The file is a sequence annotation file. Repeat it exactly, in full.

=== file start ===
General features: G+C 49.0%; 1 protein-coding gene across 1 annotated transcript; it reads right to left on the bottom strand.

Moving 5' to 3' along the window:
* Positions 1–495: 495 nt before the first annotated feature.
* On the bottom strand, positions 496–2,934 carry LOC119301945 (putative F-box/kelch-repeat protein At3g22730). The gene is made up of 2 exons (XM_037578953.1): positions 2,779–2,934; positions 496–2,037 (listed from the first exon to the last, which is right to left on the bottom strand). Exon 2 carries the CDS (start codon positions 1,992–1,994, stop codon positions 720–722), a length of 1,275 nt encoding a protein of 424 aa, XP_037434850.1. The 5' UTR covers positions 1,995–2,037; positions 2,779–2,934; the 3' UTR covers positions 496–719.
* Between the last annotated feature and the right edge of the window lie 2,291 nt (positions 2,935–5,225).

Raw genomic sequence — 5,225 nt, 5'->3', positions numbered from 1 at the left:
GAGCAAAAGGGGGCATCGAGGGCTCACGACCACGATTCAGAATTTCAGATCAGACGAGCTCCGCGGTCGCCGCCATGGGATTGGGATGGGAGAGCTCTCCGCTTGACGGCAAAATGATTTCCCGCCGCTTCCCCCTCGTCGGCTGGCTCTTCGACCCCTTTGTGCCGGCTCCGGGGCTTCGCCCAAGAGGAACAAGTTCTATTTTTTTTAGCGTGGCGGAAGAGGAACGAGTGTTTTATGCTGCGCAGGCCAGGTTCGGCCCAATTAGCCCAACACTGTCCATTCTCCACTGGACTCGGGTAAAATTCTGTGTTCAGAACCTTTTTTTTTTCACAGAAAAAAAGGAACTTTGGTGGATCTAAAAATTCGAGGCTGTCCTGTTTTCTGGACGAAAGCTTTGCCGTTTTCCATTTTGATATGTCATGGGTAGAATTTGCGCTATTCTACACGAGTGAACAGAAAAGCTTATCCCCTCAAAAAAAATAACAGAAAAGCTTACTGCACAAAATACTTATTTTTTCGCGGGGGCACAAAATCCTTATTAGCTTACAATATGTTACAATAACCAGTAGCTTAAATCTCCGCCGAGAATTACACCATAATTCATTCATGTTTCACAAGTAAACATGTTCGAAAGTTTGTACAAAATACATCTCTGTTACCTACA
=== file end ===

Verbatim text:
General features: G+C 49.0%; 1 protein-coding gene across 1 annotated transcript; it reads right to left on the bottom strand.

Moving 5' to 3' along the window:
* Positions 1–495: 495 nt before the first annotated feature.
* On the bottom strand, positions 496–2,934 carry LOC119301945 (putative F-box/kelch-repeat protein At3g22730). The gene is made up of 2 exons (XM_037578953.1): positions 2,779–2,934; positions 496–2,037 (listed from the first exon to the last, which is right to left on the bottom strand). Exon 2 carries the CDS (start codon positions 1,992–1,994, stop codon positions 720–722), a length of 1,275 nt encoding a protein of 424 aa, XP_037434850.1. The 5' UTR covers positions 1,995–2,037; positions 2,779–2,934; the 3' UTR covers positions 496–719.
* Between the last annotated feature and the right edge of the window lie 2,291 nt (positions 2,935–5,225).

Raw genomic sequence — 5,225 nt, 5'->3', positions numbered from 1 at the left:
GAGCAAAAGGGGGCATCGAGGGCTCACGACCACGATTCAGAATTTCAGATCAGACGAGCTCCGCGGTCGCCGCCATGGGATTGGGATGGGAGAGCTCTCCGCTTGACGGCAAAATGATTTCCCGCCGCTTCCCCCTCGTCGGCTGGCTCTTCGACCCCTTTGTGCCGGCTCCGGGGCTTCGCCCAAGAGGAACAAGTTCTATTTTTTTTAGCGTGGCGGAAGAGGAACGAGTGTTTTATGCTGCGCAGGCCAGGTTCGGCCCAATTAGCCCAACACTGTCCATTCTCCACTGGACTCGGGTAAAATTCTGTGTTCAGAACCTTTTTTTTTTCACAGAAAAAAAGGAACTTTGGTGGATCTAAAAATTCGAGGCTGTCCTGTTTTCTGGACGAAAGCTTTGCCGTTTTCCATTTTGATATGTCATGGGTAGAATTTGCGCTATTCTACACGAGTGAACAGAAAAGCTTATCCCCTCAAAAAAAATAACAGAAAAGCTTACTGCACAAAATACTTATTTTTTCGCGGGGGCACAAAATCCTTATTAGCTTACAATATGTTACAATAACCAGTAGCTTAAATCTCCGCCGAGAATTACACCATAATTCATTCATGTTTCACAAGTAAACATGTTCGAAAGTTTGTACAAAATACATCTCTGTTACCTACA